Earlier today, I was reading back through some of my more recent reviews (as I tend to do in my spare time), and I came across this quote under the Visuals section in my review for Baby Driver:
“This is easily the highest score I’ve ever given in this category”
And that got me thinking… was it really the highest score I had ever given a film for its visuals? Was it my confidence, or was it my unwillingness to actually go back and look that caused me to say that? Today, I did go back and look. In fact, I looked through every single review I’ve done to see the various highs and lows that I’ve dished out over these nearly two years. Here they are:
So, I was proven wrong for the second time this week… it hasn’t been the best week. I gave Baby Driver a 9.6/10 while Mad Max had already received a 9.8/10. Luckily, this is not a case where adjustments need to be made, because I think Mad Max is a film that deserves to hold that spot on this chart for quite a long time.
On a more serious note, this project did tell me a few things about my possible shortcomings as a critic. This is something I’ve always been aware of, and it’s probably something you’ve picked up on if you’ve read a lot of my reviews; but I put a lot more work into the Writing sections of my reviews than I do any of the other categories, and it becomes obvious when you look at how much longer my Writing sections are on average compared to the other three. I do this because I want to be a writer; it’s the area that I feel most attuned to, it’s the element that I am the most comfortable picking apart and putting back together. Because of this, it was no surprise to me when I did the math to figure out my average score for each category.
Writing Average Score = 5.6
Acting Average Score = 7.5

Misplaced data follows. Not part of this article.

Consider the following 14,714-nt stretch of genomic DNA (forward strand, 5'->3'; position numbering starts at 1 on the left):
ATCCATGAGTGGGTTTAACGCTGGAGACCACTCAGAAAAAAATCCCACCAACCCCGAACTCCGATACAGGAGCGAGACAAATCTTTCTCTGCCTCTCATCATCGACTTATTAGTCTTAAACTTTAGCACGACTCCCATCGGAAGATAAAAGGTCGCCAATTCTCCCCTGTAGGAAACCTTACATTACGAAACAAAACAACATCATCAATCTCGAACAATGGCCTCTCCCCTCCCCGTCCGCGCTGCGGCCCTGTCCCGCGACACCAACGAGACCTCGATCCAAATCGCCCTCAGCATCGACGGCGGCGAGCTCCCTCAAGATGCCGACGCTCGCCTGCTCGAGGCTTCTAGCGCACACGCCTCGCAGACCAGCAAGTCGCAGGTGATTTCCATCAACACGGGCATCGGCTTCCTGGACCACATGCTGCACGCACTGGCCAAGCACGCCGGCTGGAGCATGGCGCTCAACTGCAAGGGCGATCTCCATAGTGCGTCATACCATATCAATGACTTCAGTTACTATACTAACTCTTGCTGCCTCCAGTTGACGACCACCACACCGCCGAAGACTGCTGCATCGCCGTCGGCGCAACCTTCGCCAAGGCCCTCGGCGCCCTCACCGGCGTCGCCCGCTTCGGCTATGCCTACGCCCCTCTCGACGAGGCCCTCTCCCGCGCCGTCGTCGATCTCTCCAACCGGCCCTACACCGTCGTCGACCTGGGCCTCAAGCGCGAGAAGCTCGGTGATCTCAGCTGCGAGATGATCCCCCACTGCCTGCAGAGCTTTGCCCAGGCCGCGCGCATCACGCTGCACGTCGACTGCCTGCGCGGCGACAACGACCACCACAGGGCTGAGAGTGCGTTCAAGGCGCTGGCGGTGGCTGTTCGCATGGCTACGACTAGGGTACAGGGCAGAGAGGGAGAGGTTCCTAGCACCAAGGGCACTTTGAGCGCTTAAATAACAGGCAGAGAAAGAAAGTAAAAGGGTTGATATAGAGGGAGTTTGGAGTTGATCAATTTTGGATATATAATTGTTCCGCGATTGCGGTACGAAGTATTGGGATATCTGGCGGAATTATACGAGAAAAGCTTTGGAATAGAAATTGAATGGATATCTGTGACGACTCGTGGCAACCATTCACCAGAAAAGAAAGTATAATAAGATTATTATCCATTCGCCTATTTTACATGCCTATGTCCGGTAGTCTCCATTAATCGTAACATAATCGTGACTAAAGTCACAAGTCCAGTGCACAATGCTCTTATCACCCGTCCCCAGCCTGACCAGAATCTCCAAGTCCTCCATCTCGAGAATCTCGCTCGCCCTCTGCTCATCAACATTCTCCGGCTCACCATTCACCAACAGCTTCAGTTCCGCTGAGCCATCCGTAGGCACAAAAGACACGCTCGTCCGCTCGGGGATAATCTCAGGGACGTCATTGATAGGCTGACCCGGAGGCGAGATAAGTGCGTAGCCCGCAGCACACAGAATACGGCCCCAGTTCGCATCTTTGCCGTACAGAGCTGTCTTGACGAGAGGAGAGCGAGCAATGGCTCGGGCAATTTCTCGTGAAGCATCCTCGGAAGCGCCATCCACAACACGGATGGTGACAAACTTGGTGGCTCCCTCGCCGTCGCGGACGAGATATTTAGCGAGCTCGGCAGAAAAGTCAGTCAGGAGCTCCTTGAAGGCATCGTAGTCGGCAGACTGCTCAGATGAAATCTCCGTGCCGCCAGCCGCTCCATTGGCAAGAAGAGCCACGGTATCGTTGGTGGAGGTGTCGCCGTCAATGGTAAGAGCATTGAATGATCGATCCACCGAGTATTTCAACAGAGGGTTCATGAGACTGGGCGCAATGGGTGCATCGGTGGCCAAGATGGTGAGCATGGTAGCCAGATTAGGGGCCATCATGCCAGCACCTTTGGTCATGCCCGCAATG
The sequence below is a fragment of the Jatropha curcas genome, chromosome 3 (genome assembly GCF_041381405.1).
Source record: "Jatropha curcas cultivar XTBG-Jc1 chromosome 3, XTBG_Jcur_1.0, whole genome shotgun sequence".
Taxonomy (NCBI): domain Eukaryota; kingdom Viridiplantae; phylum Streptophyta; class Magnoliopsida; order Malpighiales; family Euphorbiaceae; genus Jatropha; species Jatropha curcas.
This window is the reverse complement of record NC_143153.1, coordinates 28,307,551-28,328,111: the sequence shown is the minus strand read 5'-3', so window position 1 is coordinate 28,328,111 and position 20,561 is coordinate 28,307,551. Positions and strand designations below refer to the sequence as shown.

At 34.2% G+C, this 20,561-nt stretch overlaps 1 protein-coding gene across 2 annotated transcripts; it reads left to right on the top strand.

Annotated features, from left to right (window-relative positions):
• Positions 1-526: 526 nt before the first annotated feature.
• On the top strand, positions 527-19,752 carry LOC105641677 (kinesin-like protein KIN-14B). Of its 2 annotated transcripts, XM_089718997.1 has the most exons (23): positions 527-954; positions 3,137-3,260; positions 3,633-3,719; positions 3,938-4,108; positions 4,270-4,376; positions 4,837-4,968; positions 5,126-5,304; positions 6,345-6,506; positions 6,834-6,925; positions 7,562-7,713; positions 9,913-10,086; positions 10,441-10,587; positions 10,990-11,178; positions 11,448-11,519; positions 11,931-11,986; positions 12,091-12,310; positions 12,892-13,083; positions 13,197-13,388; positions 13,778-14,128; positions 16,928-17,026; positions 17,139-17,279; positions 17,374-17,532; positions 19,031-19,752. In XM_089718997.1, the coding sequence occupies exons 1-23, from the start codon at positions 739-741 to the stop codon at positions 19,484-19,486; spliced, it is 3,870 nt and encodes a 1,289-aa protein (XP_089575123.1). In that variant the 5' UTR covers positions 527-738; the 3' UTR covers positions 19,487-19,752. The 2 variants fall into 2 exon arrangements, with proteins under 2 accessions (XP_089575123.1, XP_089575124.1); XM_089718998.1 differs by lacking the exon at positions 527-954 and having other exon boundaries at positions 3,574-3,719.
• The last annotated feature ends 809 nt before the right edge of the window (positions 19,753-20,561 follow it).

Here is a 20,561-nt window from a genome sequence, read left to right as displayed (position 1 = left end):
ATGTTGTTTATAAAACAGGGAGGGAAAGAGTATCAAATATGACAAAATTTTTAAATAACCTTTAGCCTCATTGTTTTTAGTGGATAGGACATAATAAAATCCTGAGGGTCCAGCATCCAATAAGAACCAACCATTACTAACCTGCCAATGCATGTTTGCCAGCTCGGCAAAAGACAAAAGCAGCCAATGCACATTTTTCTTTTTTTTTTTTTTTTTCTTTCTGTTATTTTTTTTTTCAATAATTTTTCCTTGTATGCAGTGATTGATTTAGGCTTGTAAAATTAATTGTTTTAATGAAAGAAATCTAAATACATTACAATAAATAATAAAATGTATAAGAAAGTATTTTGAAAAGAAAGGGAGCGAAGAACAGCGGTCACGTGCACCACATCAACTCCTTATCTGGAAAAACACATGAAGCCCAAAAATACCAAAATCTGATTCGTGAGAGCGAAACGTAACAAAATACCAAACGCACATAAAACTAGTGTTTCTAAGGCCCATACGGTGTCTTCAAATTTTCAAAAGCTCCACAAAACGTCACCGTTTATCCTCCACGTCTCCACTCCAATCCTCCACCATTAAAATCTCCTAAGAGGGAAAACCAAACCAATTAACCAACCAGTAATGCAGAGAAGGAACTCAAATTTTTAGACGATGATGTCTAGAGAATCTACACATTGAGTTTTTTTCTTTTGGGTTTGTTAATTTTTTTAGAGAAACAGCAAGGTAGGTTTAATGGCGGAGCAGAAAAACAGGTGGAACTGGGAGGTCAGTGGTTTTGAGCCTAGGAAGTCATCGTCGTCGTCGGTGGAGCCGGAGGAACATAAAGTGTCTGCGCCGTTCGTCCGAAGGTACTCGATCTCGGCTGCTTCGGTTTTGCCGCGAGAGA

Visuals Average Score = 7.3
Music Average Score = 7.2
Just in case you didn’t pass 3rd-grade math, my Writing section’s average score was almost 2 whole points lower than the other three categories, which were all within three-tenths of each other. This is because I tend to punish films more harshly when I consider them to be average or below average in the quality of their writing. Again, this is no surprise to me.
What was surprising to me is that my average score for Visuals did not find itself comfortably in the mid-6’s, nestled between my Writing score and the naturally inflated scores of the Acting and Music sections.
“Naturally inflated”? Allow me to explain. If you read my reviews often, then you might have noticed that several of my reviews conveniently leave out a Music section. Also, you might have noticed a lack of detail in some of my Acting sections. Well, it’s time for a confession: these are the two categories that I often have the least stake in. As a result, it is not uncommon for me to not have anything to say about these elements. When this happens, I try to avoid doing a music section altogether (because I think it is the element that an average movie-goer pays attention to the least), and I try to quickly get through the Acting section so I don’t waste your time. A lot of the time, this means that these two categories are often inflated in their scores. Take a look at these numbers: I have given a Writing score below 5 to 22 different films, but I’ve only given a Music score below 5 to four films, and an Acting score below 5 to two! On the flipside, I have given five films a score of 9 or higher in the Writing section, while I have given twelve films similar scores in Acting, and nine have made the mark in Music.
This is just one of my several failures as a writer and wannabe critic. Does it mean I am going to work to improve? Yeah… maybe a little. The thing is, I won’t change who I am for the sake of “being fair.” What I will do is try to be more upfront and honest about what is going into my reviews. I do think there is a trend in the numbers that says I’m getting better at this, but a lot of my early reviews were heavily influenced by these inflated scores. I mean, seriously, I gave The Force Awakens a 9.5 in Acting… a 9.5!! That’s a score that says “someone’s winning an Oscar for this.”